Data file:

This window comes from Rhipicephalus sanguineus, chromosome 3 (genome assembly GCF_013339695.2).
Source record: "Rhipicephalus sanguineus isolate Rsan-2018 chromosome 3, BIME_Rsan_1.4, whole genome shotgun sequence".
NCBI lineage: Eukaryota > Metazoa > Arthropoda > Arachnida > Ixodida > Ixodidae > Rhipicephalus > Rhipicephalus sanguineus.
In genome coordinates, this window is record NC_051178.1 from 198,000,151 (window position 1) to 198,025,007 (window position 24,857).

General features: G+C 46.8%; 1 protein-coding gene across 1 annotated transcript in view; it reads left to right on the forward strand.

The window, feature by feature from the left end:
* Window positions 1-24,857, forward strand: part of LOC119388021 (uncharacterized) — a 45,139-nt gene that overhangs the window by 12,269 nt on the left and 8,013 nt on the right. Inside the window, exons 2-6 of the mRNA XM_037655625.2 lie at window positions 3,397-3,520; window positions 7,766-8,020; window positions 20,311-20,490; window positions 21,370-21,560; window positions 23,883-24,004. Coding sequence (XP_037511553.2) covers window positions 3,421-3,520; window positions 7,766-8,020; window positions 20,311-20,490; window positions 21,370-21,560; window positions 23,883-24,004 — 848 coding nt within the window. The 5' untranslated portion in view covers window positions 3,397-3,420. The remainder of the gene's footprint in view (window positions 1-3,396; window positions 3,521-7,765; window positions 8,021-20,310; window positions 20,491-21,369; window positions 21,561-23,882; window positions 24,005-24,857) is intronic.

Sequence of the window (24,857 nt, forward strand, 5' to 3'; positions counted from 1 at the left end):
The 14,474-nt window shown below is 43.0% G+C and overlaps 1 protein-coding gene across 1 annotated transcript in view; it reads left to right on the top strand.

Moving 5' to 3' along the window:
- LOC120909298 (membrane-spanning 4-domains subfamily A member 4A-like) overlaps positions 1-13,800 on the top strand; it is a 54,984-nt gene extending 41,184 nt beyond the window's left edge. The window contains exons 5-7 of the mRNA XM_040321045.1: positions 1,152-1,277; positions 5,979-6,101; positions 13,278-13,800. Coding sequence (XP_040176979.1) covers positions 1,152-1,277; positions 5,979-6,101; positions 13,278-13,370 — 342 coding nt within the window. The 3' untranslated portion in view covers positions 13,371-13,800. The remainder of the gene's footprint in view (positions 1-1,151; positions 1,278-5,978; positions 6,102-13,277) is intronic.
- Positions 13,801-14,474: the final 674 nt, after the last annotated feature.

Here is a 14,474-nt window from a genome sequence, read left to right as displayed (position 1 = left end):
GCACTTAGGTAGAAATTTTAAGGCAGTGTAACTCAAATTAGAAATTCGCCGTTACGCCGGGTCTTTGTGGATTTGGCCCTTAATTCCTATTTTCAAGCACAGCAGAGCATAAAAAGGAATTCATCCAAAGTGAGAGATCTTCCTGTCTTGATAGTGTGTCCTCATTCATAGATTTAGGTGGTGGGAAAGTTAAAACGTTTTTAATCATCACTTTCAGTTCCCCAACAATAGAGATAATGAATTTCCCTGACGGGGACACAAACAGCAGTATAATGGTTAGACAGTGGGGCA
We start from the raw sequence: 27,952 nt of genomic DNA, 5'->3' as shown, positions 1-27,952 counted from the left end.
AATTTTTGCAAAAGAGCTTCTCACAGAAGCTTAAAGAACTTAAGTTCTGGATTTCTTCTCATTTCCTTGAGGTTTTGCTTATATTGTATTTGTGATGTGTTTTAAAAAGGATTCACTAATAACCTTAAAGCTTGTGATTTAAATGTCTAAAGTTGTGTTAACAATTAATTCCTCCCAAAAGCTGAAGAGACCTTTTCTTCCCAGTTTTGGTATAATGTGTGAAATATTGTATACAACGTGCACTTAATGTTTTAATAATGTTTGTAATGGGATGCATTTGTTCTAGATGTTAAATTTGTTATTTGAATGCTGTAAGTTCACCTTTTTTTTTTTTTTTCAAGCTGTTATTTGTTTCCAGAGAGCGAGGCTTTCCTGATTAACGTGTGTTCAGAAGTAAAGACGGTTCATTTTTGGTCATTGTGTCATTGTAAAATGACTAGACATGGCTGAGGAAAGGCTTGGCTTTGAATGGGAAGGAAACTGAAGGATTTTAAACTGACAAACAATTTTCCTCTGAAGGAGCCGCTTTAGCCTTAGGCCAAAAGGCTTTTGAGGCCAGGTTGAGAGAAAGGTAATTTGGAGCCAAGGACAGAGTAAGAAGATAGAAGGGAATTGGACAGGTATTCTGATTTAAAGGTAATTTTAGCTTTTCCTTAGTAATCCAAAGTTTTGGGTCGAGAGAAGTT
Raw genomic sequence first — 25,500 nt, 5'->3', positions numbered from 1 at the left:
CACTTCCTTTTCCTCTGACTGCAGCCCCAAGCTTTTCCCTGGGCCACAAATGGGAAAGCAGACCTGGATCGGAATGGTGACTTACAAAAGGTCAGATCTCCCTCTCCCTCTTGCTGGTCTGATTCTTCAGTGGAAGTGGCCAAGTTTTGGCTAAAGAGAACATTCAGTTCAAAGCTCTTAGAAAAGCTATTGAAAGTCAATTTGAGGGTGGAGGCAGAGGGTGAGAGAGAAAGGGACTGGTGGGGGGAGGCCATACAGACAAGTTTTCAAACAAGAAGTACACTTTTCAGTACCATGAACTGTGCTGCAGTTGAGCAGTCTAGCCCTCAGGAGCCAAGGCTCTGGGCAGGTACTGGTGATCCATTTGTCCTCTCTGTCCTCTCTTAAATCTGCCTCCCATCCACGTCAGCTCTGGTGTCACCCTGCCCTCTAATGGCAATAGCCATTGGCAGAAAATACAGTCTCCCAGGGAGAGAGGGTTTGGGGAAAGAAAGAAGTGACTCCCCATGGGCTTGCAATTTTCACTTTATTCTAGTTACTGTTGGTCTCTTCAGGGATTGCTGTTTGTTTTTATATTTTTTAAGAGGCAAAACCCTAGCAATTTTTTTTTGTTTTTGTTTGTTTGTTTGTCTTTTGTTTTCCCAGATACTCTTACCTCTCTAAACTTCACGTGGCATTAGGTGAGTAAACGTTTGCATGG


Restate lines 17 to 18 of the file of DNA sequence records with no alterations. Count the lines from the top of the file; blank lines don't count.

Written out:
Raw genomic sequence first — 25,500 nt, 5'->3', positions numbered from 1 at the left:
CACTTCCTTTTCCTCTGACTGCAGCCCCAAGCTTTTCCCTGGGCCACAAATGGGAAAGCAGACCTGGATCGGAATGGTGACTTACAAAAGGTCAGATCTCCCTCTCCCTCTTGCTGGTCTGATTCTTCAGTGGAAGTGGCCAAGTTTTGGCTAAAGAGAACATTCAGTTCAAAGCTCTTAGAAAAGCTATTGAAAGTCAATTTGAGGGTGGAGGCAGAGGGTGAGAGAGAAAGGGACTGGTGGGGGGAGGCCATACAGACAAGTTTTCAAACAAGAAGTACACTTTTCAGTACCATGAACTGTGCTGCAGTTGAGCAGTCTAGCCCTCAGGAGCCAAGGCTCTGGGCAGGTACTGGTGATCCATTTGTCCTCTCTGTCCTCTCTTAAATCTGCCTCCCATCCACGTCAGCTCTGGTGTCACCCTGCCCTCTAATGGCAATAGCCATTGGCAGAAAATACAGTCTCCCAGGGAGAGAGGGTTTGGGGAAAGAAAGAAGTGACTCCCCATGGGCTTGCAATTTTCACTTTATTCTAGTTACTGTTGGTCTCTTCAGGGATTGCTGTTTGTTTTTATATTTTTTAAGAGGCAAAACCCTAGCAATTTTTTTTTGTTTTTGTTTGTTTGTTTGTCTTTTGTTTTCCCAGATACTCTTACCTCTCTAAACTTCACGTGGCATTAGGTGAGTAAACGTTTGCATGG